Category Archives: edchat

Nature Data Collection

Can you estimate the percentage of children in the UK who cannot identify an oak leaf? I have been carrying out little surveys in the classes I’ve been teaching.

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Depending on the intensity of the planning left, it’s always an exciting adventure to have the opportunity to get the kids out of class into nature.

The other day I visited a wonderful wildlife garden in a school and the class hadn’t been outside once this term to visit it.
Another school has an entire woodland area, and again the kids hadn’t stepped on a single twig. One teacher had been requested to no longer take his kids there as it was eating into too much curriculum time.
This isn’t true of many lovely schools I visit, however there are many not appreciating the benefits of getting kids outdoors.
What’s the impact of this nature disconnection?
Each evening, I lay out my supply teaching clothes, CRB lanyard, and an oak leaf for my own data nature connection collection.
Will share my statistically unreliable findings soon ūüėČ

Jane

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Sticks and Stones Do Hurt Kids

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As usual there was an intense amount of work left to cover and no time factored in to create connection.

People say, ‘Jane how do you know what to do, what’s it like walking into a class you have never met and teaching them, do they mess about?’

A handwritten 2 page letter was left on the desk informing me of the 12 most troublesome children including: ‘f has ADHD, x, y and z are trying to be the alpha males, s is sooo lazy really stamp on him, t is aggressive, l calls out all the time, s daydreams. ‘I’ want to know all the details, please leave as much feedback as possible’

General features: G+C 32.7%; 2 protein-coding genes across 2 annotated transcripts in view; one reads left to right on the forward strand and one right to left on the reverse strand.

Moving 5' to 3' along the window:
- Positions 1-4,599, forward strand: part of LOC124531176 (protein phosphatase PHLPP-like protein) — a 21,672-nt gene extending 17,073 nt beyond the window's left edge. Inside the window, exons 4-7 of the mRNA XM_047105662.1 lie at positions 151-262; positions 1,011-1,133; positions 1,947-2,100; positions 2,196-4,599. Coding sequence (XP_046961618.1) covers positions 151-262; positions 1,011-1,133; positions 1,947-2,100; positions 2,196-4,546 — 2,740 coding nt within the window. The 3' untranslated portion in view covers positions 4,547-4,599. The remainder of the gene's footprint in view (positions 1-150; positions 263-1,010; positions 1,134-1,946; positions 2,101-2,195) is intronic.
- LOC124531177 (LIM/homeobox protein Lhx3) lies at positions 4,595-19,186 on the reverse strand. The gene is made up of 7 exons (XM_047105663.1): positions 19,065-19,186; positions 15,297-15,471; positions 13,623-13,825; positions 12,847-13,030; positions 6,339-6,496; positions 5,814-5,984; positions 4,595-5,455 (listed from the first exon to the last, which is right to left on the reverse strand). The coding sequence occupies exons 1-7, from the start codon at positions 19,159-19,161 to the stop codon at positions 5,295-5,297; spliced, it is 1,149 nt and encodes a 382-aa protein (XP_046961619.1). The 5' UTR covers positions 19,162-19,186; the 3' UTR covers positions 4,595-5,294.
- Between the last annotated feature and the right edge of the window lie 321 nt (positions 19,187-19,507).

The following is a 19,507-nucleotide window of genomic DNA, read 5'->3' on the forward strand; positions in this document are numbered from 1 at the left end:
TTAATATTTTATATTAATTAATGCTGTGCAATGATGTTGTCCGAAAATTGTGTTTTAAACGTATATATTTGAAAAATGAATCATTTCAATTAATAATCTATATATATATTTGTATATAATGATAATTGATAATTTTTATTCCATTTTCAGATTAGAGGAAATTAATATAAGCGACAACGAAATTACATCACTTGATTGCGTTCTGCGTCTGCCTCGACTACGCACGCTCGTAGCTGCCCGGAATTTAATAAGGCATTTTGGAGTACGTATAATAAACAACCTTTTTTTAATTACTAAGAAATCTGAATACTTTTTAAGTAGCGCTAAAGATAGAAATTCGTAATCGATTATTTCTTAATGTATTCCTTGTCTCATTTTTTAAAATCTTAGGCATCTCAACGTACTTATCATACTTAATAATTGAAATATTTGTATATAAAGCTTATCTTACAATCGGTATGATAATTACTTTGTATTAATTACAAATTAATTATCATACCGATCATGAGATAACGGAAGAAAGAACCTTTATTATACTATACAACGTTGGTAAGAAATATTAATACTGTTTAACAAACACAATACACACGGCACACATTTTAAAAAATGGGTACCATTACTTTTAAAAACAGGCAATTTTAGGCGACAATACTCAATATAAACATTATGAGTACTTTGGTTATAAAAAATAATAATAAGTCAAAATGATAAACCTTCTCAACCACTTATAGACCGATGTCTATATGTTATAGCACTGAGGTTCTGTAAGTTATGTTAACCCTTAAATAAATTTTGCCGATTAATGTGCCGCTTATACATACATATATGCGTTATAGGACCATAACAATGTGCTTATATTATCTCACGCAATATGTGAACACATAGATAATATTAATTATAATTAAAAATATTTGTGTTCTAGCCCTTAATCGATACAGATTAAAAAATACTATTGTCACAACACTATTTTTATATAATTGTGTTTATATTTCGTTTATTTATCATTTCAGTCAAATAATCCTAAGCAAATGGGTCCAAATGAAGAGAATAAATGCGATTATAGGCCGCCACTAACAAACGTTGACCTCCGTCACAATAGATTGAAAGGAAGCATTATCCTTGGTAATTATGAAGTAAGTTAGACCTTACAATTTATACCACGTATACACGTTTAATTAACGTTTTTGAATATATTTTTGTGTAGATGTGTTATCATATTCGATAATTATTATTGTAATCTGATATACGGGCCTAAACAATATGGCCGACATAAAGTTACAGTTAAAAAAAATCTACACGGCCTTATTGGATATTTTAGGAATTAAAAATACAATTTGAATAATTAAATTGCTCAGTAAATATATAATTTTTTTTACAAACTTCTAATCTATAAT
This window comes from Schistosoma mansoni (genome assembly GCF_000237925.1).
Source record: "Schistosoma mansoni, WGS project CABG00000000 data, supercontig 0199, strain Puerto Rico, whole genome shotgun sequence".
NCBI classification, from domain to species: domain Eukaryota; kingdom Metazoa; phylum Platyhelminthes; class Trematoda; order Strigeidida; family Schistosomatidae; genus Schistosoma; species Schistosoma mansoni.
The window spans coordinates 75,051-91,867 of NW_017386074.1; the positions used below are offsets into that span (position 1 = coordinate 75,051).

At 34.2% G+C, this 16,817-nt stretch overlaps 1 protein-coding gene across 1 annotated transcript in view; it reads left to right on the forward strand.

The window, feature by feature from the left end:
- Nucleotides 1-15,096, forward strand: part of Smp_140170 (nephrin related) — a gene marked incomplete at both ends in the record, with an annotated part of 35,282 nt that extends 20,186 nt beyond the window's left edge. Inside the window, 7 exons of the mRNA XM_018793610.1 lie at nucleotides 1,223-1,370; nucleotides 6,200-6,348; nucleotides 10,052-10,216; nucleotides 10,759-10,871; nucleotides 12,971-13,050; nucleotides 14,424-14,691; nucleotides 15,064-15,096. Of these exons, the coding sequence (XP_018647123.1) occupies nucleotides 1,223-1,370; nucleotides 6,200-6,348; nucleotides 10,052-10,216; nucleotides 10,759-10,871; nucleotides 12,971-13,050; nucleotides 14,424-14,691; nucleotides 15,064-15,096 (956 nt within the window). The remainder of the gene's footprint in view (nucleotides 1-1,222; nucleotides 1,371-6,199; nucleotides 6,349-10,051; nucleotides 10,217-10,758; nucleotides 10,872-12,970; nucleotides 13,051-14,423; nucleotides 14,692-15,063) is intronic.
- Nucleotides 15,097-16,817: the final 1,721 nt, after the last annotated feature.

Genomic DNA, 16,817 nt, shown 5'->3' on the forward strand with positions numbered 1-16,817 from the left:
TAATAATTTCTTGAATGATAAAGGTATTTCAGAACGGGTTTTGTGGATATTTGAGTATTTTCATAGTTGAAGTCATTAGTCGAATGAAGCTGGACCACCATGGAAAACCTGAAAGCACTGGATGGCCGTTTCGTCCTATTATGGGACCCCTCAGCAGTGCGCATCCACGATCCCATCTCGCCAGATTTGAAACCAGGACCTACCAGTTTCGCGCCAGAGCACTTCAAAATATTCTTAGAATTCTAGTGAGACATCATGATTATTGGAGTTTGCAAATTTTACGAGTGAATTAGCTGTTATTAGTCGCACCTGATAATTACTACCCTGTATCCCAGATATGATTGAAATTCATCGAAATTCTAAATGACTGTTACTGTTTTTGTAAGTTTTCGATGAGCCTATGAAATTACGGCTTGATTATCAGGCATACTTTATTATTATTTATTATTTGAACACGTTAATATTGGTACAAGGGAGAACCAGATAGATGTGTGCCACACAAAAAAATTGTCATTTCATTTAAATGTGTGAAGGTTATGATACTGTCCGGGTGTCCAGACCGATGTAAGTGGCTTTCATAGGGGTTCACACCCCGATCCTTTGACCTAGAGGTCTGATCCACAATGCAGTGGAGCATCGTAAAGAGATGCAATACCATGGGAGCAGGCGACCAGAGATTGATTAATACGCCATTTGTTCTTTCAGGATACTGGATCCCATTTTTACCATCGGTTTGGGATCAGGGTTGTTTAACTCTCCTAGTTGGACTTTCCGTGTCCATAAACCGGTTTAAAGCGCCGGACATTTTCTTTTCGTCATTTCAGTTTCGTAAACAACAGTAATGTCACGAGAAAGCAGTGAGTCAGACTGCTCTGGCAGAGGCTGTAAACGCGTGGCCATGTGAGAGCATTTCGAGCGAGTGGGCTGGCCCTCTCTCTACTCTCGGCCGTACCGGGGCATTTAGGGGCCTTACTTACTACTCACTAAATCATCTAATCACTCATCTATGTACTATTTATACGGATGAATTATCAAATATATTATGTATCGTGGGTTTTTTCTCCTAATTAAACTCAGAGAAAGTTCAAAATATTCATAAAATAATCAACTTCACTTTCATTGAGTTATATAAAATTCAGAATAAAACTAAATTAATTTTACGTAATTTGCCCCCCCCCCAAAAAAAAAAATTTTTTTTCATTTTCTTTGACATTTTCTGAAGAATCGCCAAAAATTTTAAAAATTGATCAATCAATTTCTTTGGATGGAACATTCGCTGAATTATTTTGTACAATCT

The simple exchange of a smile, taking an interest in a book a pupil has on their desk, or noticing their pencilcase design, can make the difference between a successful or exhausting supply cover day.

Alongside the endless writing abd back to back lessons I weaved in 5 minutes of my ‘Community Circle’. A circle of connection, which positively transforms the energy in any classroom. Not just for schools.

In these circles we celebrate our uniqueness and wholeness, get present to eachothers’ stories and develop a flourishing community and culture.

Take care when casting words and spells as they can stick and hurt. U get my drift?

Jane ūüēČÔłŹ
Boosting Resilience. Resourcefulness and Real World Thinking
Play Alchemist
#frustrationexpert

Are You Paying Attention?

The simplest things in life can have the most profound effects.

Would you agree?

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Papayas Pinched by the Monkeys

Our porch in Tanzania was overlooked by a volcano called Mount Meru, breathtaking on clear days.

Monkeys would climb the papaya tree, pinching fruit, often boldly entering the house.

Grazes, rashes or burns eased with juice from the aloe vera

The children played on the grass infront, or went off on adventures around the vast school campus.

Adults strolled together through the surrounding villages and coffee plantations.

It’s not always easy to measure the impact an experience has on us.

A conversation with a stranger.

A connection with a family member or friend.

A family adventure

Are you paying attention?

Jane Tyson
Solving World Problems One Mum at a Time
#Frustrationexpert

Happy Kids – What’s Resilience Got to Do With It?

Happy Kids ‚Äď What’s¬†Resilience¬†Got¬†To¬†Do With It?¬†

Being a parent is the most challenging job any of us will have!   

This session is designed for curious parents who would like to explore ways they can give their child fresh possibilities to adapt to the challenges of life.

In this¬†3¬†hour¬†session you will learn¬†ways to –¬†

  • Teach your child how to adapt to frustrating times. Become their life mentor.
  • Help your child‚Äôs learning experience to become easier and more effective¬†